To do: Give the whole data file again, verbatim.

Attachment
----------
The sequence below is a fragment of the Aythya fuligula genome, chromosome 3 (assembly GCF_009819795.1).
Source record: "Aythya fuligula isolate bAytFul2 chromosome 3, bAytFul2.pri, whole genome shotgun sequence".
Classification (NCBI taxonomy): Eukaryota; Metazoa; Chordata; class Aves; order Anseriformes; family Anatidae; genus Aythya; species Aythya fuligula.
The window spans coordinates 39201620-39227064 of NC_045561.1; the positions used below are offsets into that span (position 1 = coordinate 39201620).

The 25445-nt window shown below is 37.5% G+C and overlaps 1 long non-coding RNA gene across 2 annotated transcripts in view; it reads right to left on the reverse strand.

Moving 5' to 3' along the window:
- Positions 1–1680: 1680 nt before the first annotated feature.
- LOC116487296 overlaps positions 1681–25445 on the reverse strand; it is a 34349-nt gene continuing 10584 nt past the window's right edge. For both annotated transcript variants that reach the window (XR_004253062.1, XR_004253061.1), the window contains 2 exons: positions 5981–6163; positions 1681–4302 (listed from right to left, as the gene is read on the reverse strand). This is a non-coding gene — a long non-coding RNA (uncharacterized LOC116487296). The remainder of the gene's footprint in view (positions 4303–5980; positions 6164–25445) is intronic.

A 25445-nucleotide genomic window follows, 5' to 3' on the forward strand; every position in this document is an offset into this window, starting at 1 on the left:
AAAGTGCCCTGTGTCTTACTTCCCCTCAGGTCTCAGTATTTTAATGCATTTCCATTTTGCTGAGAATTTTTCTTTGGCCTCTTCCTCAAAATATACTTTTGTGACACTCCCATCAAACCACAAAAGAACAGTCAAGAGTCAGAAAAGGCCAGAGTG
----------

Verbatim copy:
The sequence below is a fragment of the Aythya fuligula genome, chromosome 3 (assembly GCF_009819795.1).
Source record: "Aythya fuligula isolate bAytFul2 chromosome 3, bAytFul2.pri, whole genome shotgun sequence".
Classification (NCBI taxonomy): Eukaryota; Metazoa; Chordata; class Aves; order Anseriformes; family Anatidae; genus Aythya; species Aythya fuligula.
The window spans coordinates 39201620-39227064 of NC_045561.1; the positions used below are offsets into that span (position 1 = coordinate 39201620).

The 25445-nt window shown below is 37.5% G+C and overlaps 1 long non-coding RNA gene across 2 annotated transcripts in view; it reads right to left on the reverse strand.

Moving 5' to 3' along the window:
- Positions 1–1680: 1680 nt before the first annotated feature.
- LOC116487296 overlaps positions 1681–25445 on the reverse strand; it is a 34349-nt gene continuing 10584 nt past the window's right edge. For both annotated transcript variants that reach the window (XR_004253062.1, XR_004253061.1), the window contains 2 exons: positions 5981–6163; positions 1681–4302 (listed from right to left, as the gene is read on the reverse strand). This is a non-coding gene — a long non-coding RNA (uncharacterized LOC116487296). The remainder of the gene's footprint in view (positions 4303–5980; positions 6164–25445) is intronic.

A 25445-nucleotide genomic window follows, 5' to 3' on the forward strand; every position in this document is an offset into this window, starting at 1 on the left:
AAAGTGCCCTGTGTCTTACTTCCCCTCAGGTCTCAGTATTTTAATGCATTTCCATTTTGCTGAGAATTTTTCTTTGGCCTCTTCCTCAAAATATACTTTTGTGACACTCCCATCAAACCACAAAAGAACAGTCAAGAGTCAGAAAAGGCCAGAGTG